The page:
Red scarves bring awareness to national HIV and AIDS awareness week


In recognition of the national HIV and AIDS awareness week, eight hundred red wrists will be tied to poles and posts in Simcoe County.

Gilbert Center Executive Director Gerry Croteau says there is a lot of stigma and negativity about HIV and that red scarves help raise awareness of a disease that is now considered a chronic condition.

"Forty-seven percent of HIV infections are still among gay men or within the LGBTQ community," said Croteau. "It's important to keep this message and keep people aware that they need to have safe sex."

With approximately 150 clients, the Gilbert Center in Barrie works with people who are HIV positive, part of the trans community, as well as gay men to provide support in social services.

One client is Randy Davis, who was diagnosed with HIV in February 2015. Davis says the medication he takes daily allows him to live his life however he wants.

"I take a pill that is an anti-retroviral therapy that is called. One pill a day and that keeps me healthy, "Davis said. "I take more vitamins every day than I do anti-retroviral drugs"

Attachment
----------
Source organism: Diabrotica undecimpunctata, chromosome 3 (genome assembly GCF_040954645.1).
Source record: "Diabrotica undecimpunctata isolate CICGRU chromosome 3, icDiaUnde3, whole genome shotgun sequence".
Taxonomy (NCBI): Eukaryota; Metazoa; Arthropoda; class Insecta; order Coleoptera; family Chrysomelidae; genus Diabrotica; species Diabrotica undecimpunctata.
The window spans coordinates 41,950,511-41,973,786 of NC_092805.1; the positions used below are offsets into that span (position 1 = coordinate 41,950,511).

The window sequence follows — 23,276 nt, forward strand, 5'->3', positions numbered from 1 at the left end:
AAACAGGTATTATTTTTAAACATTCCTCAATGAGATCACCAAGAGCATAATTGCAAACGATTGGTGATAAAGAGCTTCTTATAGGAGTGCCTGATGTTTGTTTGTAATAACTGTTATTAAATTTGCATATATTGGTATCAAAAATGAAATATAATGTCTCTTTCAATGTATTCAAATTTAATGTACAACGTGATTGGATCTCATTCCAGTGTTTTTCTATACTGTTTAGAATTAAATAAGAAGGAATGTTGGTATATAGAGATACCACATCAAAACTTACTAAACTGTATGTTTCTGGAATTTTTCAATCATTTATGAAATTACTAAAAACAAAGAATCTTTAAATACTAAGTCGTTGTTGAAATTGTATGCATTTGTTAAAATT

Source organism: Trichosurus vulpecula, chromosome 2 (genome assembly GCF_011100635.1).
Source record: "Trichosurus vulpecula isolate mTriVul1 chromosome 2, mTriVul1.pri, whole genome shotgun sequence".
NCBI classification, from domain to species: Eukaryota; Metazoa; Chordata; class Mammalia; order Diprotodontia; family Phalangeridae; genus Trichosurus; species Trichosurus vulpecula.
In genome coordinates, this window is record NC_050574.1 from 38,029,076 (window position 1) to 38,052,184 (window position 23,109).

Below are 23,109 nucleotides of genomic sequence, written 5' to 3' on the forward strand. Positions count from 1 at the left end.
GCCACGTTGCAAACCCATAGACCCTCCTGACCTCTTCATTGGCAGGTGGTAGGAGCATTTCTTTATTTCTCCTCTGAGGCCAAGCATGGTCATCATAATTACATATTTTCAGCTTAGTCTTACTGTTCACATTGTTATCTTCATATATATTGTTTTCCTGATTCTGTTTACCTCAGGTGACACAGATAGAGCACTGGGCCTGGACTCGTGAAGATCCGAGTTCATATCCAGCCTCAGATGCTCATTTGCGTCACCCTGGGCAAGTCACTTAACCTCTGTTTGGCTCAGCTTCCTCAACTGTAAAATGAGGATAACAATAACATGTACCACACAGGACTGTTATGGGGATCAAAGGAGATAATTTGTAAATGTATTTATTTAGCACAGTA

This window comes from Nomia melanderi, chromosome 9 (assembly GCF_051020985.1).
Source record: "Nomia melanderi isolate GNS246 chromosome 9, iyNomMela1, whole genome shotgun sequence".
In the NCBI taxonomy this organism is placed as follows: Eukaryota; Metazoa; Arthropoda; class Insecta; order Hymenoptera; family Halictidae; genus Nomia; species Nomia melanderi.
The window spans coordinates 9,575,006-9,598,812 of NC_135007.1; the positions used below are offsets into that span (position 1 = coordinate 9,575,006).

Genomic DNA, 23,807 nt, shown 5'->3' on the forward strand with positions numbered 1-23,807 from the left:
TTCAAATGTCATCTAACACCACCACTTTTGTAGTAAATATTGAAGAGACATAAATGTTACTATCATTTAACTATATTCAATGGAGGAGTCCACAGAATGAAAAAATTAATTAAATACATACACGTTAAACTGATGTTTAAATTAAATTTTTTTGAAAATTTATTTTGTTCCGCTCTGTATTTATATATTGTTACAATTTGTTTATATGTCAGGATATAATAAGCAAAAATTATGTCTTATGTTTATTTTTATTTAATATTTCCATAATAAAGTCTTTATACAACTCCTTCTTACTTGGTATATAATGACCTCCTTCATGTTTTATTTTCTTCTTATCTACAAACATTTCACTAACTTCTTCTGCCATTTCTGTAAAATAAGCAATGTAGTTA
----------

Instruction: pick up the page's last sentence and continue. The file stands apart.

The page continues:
The pill suppresses the level of the HIV virus in Davis's blood, making it undetectable and sexually non-transmissible. He says the disease can be confusing, which is why he supports such projects as the red scarf.

"These campaigns are extremely important in raising awareness (and) of educating people," Davis said. "It's this fear and ignorance about HIV that causes the stigma that actually prevents people from being tested."

One great message with this year's campaign is for people to be tested and reduce risks. Choteau points out to the public that HIV is now considered a chronic disease, and the more people are aware, the healthier they will be.

"Not knowing your status, not being tested is a risk," Croteau said. "You do not know that you can be HIV positive more than ten years before you even know you are HIV positive."

According to Croteau, in the past, anyone diagnosed with HIV would have taken several pills throughout the day. Today, one pill a day gives those living with the disease a better view of life.

"The side effects are less toxic in the body," Croteau said. "People are more conscious to stay healthier. They work out better. They have better diets, and there is a more positive if you have a perspective on longevity of those. It is no longer a death sentence. "

Red scarves will be left in communities in Simcoe County, including Midland, Orillia and Bracebridge later this week.

World AIDS Day is December 1.


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